And I saw what appeared to be a sea of glass mingled with fire—and also those who had conquered the beast and its image and the number of its name, standing beside the sea of glass with harps of God in their hands.(Revelation 15:2) ESV
One of the most well known events in the science vs. faith fiasco was a match up between Ken Ham and Bill Nye. The debate was on the question “Is Creation A Viable Model of Origins?”
Anyone who loves popular science (SciPop) believes that Bill Nye won hands down. Anyone who loves the Bible believes that Ken Ham won, sort of. The truth is, neither of them understood the issue. The Biblical account of creation is in harmony with the evidence, it’s simply one of two competing paradigms which account for the same evidence. The debate ended with the moderator asking the participants “what would change your mind?”
Ken Ham said “Nothing,” which proved what SciPop devotees say about people of faith: they’re dogmatic, inconsiderate and unreasonable. It simply and effectively undermined all of Ham’s effort, even though it was the right thing to say. He was being honest. We’re supposed to be honest.
Bill Nye said “Evidence,” and masterfully demonstrated that he was an enlightened, considerate, reasonable type who would objectively evaluate all sources of information. It was sleight-of-hand.
The thing is, and the reason why Ken Ham was so badly prepared for the debate, there’s a misconception that SciPop devotees have evidence but people of faith have the Bible. Here’s the thing: the Bible isn’t evidence, it’s how we interpret evidence. We’re going explain this with an example: observation of detectable luminosity in the remote regions of the cosmos.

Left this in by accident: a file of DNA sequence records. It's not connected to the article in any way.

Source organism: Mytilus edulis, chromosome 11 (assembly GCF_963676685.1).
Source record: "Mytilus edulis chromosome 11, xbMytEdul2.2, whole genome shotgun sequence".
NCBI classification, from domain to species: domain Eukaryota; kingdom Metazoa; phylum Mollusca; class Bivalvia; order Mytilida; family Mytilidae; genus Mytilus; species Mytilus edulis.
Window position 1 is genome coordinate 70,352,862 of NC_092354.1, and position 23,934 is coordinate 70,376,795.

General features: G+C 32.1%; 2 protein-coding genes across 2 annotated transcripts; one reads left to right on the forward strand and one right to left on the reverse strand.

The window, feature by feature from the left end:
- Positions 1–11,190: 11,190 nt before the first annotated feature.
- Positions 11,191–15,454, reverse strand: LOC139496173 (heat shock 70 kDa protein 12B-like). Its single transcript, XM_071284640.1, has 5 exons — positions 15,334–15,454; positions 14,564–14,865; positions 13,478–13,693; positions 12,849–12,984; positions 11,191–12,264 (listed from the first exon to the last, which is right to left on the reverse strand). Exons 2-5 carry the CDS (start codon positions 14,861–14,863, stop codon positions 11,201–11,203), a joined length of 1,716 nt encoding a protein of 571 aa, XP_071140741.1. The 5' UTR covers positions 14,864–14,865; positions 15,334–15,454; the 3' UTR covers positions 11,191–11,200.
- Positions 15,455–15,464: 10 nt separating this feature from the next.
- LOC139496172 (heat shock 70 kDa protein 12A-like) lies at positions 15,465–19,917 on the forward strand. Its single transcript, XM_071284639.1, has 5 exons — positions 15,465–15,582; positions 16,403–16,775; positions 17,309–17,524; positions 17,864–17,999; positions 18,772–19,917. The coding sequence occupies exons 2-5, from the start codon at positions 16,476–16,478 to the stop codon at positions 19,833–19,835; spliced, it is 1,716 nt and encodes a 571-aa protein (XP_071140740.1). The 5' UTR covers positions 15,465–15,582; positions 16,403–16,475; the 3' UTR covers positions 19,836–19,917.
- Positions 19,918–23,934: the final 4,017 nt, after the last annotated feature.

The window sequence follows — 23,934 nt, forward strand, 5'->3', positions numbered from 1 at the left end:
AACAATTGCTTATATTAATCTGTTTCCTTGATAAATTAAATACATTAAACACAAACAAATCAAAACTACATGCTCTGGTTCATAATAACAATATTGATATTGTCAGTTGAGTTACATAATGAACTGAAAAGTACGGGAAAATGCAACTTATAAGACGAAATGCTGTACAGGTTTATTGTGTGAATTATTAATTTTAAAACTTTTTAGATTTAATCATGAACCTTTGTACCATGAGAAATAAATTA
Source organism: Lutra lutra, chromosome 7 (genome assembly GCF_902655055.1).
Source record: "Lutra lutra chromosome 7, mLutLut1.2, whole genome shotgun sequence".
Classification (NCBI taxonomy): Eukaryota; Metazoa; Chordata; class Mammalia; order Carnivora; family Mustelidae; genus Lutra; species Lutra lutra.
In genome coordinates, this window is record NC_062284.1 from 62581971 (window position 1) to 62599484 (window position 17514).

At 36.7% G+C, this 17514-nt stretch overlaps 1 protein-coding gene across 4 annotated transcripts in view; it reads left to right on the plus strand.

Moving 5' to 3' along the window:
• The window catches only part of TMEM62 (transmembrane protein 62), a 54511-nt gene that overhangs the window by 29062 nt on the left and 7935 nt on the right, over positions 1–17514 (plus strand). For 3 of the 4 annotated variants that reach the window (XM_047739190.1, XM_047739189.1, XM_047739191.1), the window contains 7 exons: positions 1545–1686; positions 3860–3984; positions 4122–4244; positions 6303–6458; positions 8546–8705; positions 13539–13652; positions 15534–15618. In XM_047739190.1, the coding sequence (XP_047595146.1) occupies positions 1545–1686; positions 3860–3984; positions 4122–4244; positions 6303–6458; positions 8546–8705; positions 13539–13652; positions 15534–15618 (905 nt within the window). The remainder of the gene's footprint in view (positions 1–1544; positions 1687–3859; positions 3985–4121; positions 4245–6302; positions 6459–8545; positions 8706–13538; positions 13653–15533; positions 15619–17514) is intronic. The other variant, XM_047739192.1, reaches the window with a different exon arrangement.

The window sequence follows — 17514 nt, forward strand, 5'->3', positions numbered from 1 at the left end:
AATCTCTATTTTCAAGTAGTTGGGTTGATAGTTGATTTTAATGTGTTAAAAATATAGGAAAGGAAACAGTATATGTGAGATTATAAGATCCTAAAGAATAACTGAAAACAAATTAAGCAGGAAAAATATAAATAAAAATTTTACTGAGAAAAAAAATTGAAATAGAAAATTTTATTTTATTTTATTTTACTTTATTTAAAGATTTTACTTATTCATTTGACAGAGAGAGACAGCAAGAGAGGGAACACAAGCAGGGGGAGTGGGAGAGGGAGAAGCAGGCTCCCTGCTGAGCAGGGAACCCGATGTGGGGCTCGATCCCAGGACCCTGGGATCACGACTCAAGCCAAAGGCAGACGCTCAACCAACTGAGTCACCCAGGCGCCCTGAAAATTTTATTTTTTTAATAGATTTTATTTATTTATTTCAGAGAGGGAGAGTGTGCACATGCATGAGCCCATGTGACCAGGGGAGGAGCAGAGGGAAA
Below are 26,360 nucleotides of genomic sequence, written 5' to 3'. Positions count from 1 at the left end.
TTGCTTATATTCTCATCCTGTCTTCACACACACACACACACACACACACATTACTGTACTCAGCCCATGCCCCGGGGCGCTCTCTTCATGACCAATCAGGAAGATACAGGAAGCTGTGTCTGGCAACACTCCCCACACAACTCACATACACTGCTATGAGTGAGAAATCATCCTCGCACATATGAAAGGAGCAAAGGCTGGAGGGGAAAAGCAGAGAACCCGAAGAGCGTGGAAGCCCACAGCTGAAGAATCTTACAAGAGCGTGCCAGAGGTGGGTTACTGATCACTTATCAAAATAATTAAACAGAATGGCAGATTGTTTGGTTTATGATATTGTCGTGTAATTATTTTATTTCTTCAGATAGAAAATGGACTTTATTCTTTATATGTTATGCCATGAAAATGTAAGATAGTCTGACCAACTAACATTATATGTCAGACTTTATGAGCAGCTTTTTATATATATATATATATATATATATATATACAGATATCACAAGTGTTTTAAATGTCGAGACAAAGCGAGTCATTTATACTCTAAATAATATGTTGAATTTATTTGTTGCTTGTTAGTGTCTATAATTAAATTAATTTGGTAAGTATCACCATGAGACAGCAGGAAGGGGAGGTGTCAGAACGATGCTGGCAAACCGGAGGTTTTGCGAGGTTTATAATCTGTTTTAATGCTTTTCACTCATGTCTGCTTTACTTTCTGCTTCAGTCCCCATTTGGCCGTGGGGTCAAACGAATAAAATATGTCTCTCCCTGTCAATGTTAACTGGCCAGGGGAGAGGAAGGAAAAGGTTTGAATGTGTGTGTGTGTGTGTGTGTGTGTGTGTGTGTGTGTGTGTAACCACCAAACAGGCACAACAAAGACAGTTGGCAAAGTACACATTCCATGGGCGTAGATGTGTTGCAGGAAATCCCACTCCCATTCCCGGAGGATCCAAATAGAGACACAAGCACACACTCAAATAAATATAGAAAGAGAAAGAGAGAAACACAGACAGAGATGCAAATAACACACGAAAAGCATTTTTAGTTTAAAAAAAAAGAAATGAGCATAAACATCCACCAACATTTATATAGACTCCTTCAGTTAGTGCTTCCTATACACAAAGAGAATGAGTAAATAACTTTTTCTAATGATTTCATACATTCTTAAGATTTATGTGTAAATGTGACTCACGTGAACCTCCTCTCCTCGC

Here’s three examples of breathless, giddy reporting on SciPop’s failure to understand the significance of cosmic discoveries.
Firstly, we all have the same evidence. One side can’t claim to have evidence that the other doesn’t, because we’re all attempting to account for the same evidence. This is a philosophical tenet known as Matty’s razor.
We all have the same evidence. Our choice of paradigm determines what we think it’s evidence of.– Matty’s Razor
Secondly, the evidence is luminosity in the remote regions of the cosmos which was detected by the Voyagers and New Horizons space missions. That’s it, nothing else. Just to be clear: the evidence isn’t that there’s a heliopause or a wall of glowing Hydrogen. The evidence is a measurable about of luminosity in the remote regions of the cosmos.
Now, the issue is, how do we account for the evidence? What causes this phenomenon? Presently there are two choices:
- in SciPop (the Star Trek universe) rationale has to be induced which makes the findings compatible with the notion of a heliopause, a theoretical (imaginary) cosmic beach where the outgoing solar wind piles up against incoming interstellar radiation (the existence of which isn’t a testable hypothesis so it’s not scientific). The only way to account for the luminosity is to induce rationale that the collision between outgoing and incoming radiation causes uncharged Hydrogen to glow brightly. This is a classic example of induction: the premise (a heliopause) has been used to provide evidence for the conclusion (a heliopause). Technically it’s inductive reductive circular reasoning, a.k.a. pulling out of thin air.
- in Matty’s Paradigm the cause is stated in Daniel 12:3 it’s the firmament, which is also referred to as a sea of glass (Revelation 4:6, 15:2).
Those who are wise shall shine Like the brightness of the firmament, And those who turn many to righteousness Like the stars forever and ever.(Daniel 12:3) NKJV